Increasing the platform’s inventory of reliable products is an important step in the business model’s success. However, this integration should not significantly impact Pinterest’s near-term revenue, as it will take time for businesses to acknowledge the platform’s benefits and consequently allocate more advertising budget.

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Challenges – An Odd Combination

Regarding its users, Pinterest is facing an odd combination of problems. The first problem is its small size relative to the competition. Social media platforms benefit from the reinforced constant interaction between users. A new better platform would not necessarily overtake the inferior one should the latter be bigger and well-established. People can only spend time on a limited number of platforms, and they tend to join those in which their friends are already on.

Figure 4 – Number of monthly active Pinterest users – Source: Statista

The second problem is saturation. Having just a fraction of the user base of other social media platforms, it seems odd for the company to already face market saturation problems. Instead, the US market seems to be approaching saturation. Global MAUs grew 26% overall YoY in Q1, but 35% of the growth came from international users and only 6% from US users. This problem is due to the high user concentration in one segment, since 42% of adult women and 80% of US mothers are already on Pinterest. To make matter worse, ARPU is significantly worse for international users than for domestic users, as it stands at $2.66 for US user vs $0.13 for internationals. For comparison, Facebook ARPU stands at roughly $29, indicating not just how big the gap with competitors is but also how big is Pinterest’s potential.

Pinterest is still growing its user base at a faster rate than Instagram (26% vs 10%), but it now needs to find ways to diversify its user base demographic if they want to attempt to gain market share.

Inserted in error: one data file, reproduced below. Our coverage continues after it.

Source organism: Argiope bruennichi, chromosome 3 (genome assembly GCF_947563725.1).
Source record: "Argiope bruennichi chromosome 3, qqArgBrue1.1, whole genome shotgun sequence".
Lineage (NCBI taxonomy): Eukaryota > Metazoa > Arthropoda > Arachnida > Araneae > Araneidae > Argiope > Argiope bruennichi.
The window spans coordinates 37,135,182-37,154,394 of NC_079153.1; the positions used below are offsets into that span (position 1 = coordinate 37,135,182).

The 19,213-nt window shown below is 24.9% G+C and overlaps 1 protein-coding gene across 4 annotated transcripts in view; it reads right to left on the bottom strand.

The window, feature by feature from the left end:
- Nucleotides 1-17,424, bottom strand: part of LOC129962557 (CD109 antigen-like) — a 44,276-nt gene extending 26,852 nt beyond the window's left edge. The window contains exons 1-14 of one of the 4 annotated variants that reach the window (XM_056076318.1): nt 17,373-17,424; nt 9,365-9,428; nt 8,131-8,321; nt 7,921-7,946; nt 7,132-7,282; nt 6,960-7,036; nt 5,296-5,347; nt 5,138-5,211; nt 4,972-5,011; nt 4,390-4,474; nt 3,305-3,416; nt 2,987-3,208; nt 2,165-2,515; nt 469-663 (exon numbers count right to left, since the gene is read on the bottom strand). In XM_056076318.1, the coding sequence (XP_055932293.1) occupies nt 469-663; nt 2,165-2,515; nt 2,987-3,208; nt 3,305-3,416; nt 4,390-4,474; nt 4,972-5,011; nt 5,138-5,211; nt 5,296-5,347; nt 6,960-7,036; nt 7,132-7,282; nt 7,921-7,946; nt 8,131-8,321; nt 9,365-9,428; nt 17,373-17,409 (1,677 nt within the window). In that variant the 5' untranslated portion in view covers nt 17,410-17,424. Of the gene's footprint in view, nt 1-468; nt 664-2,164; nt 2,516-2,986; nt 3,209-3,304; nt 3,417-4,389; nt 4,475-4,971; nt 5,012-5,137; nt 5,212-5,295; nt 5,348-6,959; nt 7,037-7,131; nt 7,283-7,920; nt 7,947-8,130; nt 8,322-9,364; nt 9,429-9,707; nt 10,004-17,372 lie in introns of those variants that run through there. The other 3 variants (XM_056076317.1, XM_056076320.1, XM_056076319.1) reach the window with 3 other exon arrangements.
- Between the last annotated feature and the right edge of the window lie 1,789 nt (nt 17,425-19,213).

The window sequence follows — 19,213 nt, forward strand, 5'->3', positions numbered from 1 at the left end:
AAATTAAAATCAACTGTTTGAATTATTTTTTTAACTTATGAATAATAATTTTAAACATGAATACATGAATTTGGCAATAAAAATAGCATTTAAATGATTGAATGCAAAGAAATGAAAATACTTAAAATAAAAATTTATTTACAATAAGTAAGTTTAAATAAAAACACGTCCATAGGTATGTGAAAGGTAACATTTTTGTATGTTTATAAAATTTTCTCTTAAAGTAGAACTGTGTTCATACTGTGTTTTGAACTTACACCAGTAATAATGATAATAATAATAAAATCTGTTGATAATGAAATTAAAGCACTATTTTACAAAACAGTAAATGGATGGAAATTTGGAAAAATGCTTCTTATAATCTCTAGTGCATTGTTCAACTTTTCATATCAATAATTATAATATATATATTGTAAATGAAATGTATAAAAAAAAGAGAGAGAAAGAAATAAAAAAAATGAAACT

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Moreover, net income remains negative, and it is not currently showing clear signs of improvement (Figure 5), highlighting significant operational inefficiencies.

Figure 5 – Source: Pinterest Financials – Figure created by Author

Conclusion & Takeaway

Pinterest is still struggling with user monetization, and its losses are still widening. However, Pinterest user base’s unique characteristics constitute its greatest potential. The new shopping trends in the social media industry are likely to benefit Pinterest in the long term, probably even more than competitors, but significant challenges hold the company down. I acknowledge the company’s potential now more than ever, but I need to see further improvements in user monetization to rate the stock a buy. I maintain a Neutral rating on PINS.

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Disclosure: I/we have no positions in any stocks mentioned, and no plans to initiate any positions within the next 72 hours. I wrote this article myself, and it expresses my own opinions. I am not receiving compensation for it (other than from Seeking Alpha). I have no business relationship with any company whose stock is mentioned in this article.

Additional disclosure: I am not a financial advisor. All articles are my opinion – they are not suggestions to buy or sell any securities. Perform your own due diligence and consult a financial professional before investing or trading.